Relax. Chocolate Will Not Disappear in 40 Years…

To some people, tasting wines is important when traveling. Others must scale the highest point within a region. Still others need to travel to every stadium to watch home teams battle it out against their opponents in their respective sports…

Relax. Chocolate Will Not Disappear in 40 Years…

…and to many people, chocolate cures the sweet tooth of travel. After all, can you imagine traveling to places such as Switzerland or Belgium and not sampling the chocolate?

Yet, rumors were swirling like whipped cream in hot cocoa pertaining to the possible permanent disappearance of chocolate, as many recent articles and media reports were speculating its demise.

“Contrary to its click-ready headline, however, the primary focus of article concerned a joint effort by scientists with the UC Berkeley Innovative Genomics Institute and the Mars candy company to create a genetically modified form of cacao — the plant used in chocolate production — resistant to the future effects of climate change and habitat loss”, according to this article from Snopes which categorically — and thankfully — squelches those rumors. “The motivation for such an effort, which remains largely theoretical, rests on sound (but not at all new) research highlighting the likely negative effects of climate change on the world’s major cocoa producing countries.”

That does not necessarily mean that all is well in the chocolate world, as the aforementioned article concludes with this paragraph: “While climate change presents a credible threat to future cocoa production and to the economies of the countries that grow it, that actual story was lost in an effort to lure worried chocolate lovers to click on a link. The question is not whether or not chocolate will be around in 2058 (it will be around), the question is how much will it cost future generations to buy and if genetic modification can play a role in its future production.”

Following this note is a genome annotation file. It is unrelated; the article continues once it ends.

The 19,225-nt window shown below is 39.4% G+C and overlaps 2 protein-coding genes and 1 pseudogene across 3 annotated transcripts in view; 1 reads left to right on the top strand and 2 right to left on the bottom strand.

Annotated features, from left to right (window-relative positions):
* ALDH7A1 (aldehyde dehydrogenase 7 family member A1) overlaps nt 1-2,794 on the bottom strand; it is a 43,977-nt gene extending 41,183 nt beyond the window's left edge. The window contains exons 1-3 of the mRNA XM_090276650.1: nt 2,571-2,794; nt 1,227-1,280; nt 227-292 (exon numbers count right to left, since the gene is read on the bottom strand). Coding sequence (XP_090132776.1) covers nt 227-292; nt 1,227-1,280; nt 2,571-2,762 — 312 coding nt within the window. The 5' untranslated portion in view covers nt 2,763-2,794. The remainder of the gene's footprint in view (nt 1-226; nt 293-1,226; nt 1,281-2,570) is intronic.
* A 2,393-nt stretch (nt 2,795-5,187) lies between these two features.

Nestlé to Sell Its Candy Business

Nestlé chocolate

Photograph ©2018 by Brian Cohen.

On an unrelated note, Nestlé announced on Tuesday, January 16, 2018 that it agreed to sell its confectionery business in the United States to Ferrero for $2.8 billion in cash. The transaction is expected to close sometime around the end of the first quarter of 2018 following the completion of customary approvals and closing conditions.

According to this official press release from Nestlé, Mark Schneider — who is the chief executive officer of Nestlé — said that “this move allows Nestlé to invest and innovate across a range of categories where we see strong future growth and hold leadership positions, such as pet care, bottled water, coffee, frozen meals and infant nutrition.”

The confectionery business of Nestlé in the United States — whose sales reached approximately $900 million — represents roughly three percent of Nestlé Group sales in the United States; and includes such chocolate brands as Butterfinger, Crunch, BabyRuth, 100Grand, Raisinets, Chunky, OhHenry! and SnoCaps; as well as local sugar brands such as SweeTarts, LaffyTaffy, Nerds, FunDip, PixyStix, Gobstopper, BottleCaps, Spree and Runts. The Toll House baking product line — which includes chocolate chips — will continue to be developed by Nestlé.


Nestlé chocolate

This is the reverse side of a Nestlé Crunch bar. Photograph ©2018 by Brian Cohen.

Ferrero Crunch? That is going to take some getting used to — pardon the poor grammar — as that chocolate bar has always been known as Nestlé Crunch for as long as I can remember.

When I was a boy, I automatically thought that Nestlé was an American company, as its products were so pervasive throughout the United States. During my first trip to Europe — which included Switzerland — I was surprised to learn that its worldwide corporate headquarters is located in Vevey in Switzerland.

I find the line “Nestlé remains fully committed to growing its leading international confectionery activities around the world, particularly its global brand KitKat” interesting because in the United States, KitKat is manufactured under license by H.B. Reese Candy Company, which is a division of The Hershey Company; and explains why the packaging and the taste of KitKat is notably different in the United States than around the rest of the world.

I am no “chocoholic”; but I do enjoy chocolate very much — imagine my surprise, for example, when I found a dish full of Finnish chocolate awaiting my arrival at the Hilton Helsinki Strand hotel property — but from dried kiwi fruit covered in chocolate in New Zealand to a small box of assorted chocolates welcoming me to my hotel room in South Korea, I am personally relieved that chocolate will not disappear in 40 years.

All photographs ©2018 by Brian Cohen.

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